One of the most vivid arithmetic failings displayed by Americans occurred in the early 1980s, when the A&W restaurant chain released a new hamburger to rival the McDonald’s Quarter Pounder. With a third-pound of beef, the A&W burger had more meat than the Quarter Pounder; in taste tests, customers preferred A&W’s burger. And it was less expensive. A lavish A&W television and radio marketing campaign cited these benefits. Yet instead of leaping at the great value, customers snubbed it.
Only when the company held customer focus groups did it become clear why. The Third Pounder presented the American public with a test in fractions. And we failed. Misunderstanding the value of one-third, customers believed they were being overcharged. Why, they asked the researchers, should they pay the same amount for a third of a pound of meat as they did for a quarter-pound of meat at McDonald’s. The “4” in “¼,” larger than the “3” in “⅓,” led them astray.
My friend Teddy wrote a great play that will soon be performed two times and two times only in a cave at Griffith Park. The synopsis is below. If you live in LA and are at all interested in independent theater performed in spooky caves, you can and should get tickets here.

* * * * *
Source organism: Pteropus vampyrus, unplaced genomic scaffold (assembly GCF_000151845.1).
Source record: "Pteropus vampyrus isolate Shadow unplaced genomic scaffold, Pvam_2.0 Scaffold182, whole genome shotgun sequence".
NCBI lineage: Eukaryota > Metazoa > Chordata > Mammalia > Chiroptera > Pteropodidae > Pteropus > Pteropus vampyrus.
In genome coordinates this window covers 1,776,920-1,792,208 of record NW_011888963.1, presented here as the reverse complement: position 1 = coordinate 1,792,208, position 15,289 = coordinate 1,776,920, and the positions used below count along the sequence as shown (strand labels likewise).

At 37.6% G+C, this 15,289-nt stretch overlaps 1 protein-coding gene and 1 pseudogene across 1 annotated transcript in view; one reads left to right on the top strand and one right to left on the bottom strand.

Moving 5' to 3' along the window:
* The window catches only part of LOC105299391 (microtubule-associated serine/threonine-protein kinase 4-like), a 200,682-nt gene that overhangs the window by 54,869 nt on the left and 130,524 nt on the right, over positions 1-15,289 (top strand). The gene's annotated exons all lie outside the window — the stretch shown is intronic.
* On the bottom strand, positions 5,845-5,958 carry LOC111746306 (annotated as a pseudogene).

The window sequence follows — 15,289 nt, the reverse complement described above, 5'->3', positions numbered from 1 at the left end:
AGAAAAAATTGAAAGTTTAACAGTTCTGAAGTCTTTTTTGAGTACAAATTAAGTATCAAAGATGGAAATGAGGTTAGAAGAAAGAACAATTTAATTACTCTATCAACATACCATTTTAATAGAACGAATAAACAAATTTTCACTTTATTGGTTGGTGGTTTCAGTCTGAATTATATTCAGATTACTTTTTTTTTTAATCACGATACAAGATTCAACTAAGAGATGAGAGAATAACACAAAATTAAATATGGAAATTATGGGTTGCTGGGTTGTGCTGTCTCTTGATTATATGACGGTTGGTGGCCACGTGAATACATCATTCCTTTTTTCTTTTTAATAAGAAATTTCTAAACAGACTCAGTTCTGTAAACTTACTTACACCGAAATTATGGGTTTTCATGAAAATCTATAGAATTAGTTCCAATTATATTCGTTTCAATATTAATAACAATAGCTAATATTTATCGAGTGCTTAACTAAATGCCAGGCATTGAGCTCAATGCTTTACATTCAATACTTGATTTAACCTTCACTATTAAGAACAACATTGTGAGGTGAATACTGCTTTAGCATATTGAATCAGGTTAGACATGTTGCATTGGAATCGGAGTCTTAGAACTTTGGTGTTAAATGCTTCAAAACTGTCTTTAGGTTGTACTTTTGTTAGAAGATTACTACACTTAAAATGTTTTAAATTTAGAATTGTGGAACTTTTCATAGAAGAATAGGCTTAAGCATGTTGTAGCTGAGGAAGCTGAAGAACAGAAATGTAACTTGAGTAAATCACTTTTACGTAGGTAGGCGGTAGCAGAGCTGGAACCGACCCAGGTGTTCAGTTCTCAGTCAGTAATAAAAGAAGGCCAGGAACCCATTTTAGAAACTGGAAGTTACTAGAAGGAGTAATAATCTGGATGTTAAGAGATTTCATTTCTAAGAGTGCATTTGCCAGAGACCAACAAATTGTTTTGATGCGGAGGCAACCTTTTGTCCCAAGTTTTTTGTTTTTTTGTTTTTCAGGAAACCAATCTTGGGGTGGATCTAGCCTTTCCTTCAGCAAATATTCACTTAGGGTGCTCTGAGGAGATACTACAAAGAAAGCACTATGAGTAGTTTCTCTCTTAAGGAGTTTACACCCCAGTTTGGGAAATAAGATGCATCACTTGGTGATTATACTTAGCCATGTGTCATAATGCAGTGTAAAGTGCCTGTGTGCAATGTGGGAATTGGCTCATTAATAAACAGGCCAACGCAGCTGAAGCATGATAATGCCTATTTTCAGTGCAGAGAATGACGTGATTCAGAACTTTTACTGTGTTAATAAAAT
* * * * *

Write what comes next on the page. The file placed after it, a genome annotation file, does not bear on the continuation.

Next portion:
CAVE is a site-specific play about a religious zealot who believes he is a prophet receiving messages from God through the chirp of crickets. Heeding the crickets’ warning of a coming apocalypse, he convinces his family they must take refuge in a cave to wait out the end of days. The play will be performed in Griffith Park at the Bronson Caves of legendary Hollywood history, most memorably in its appearances as the Bat-cave in the Batman TV show from the 60s.
I talked to BuzzFeed for this important piece:
Get into the habit of talking to people and asking them questions about their life, and don’t do the thing where you zone out of conversations until it’s your turn to speak — actually listening to people and the world around you is like 35 percent of being a good writer. Don’t surround yourself only with other writers/journalists/media people; self-imposed insularity is the fastest way to smother your creativity. And don’t stress out about ingratiating yourself with The Media Scene. A lot of the parties suck.
And I talked to the New York Times for this important piece:
Mr. Jefferson identified a similar homogeneity at prestigious publications, whose mastheads he said were often dominated by “people whose backgrounds afforded them the opportunity to live in New York City and work for a pittance while they made their way up.” He added, “Our society loses a great many creatives who just can’t afford to create.”
Bud Light once had a whole ad campaign about women being attracted to a dog who wore sunglasses.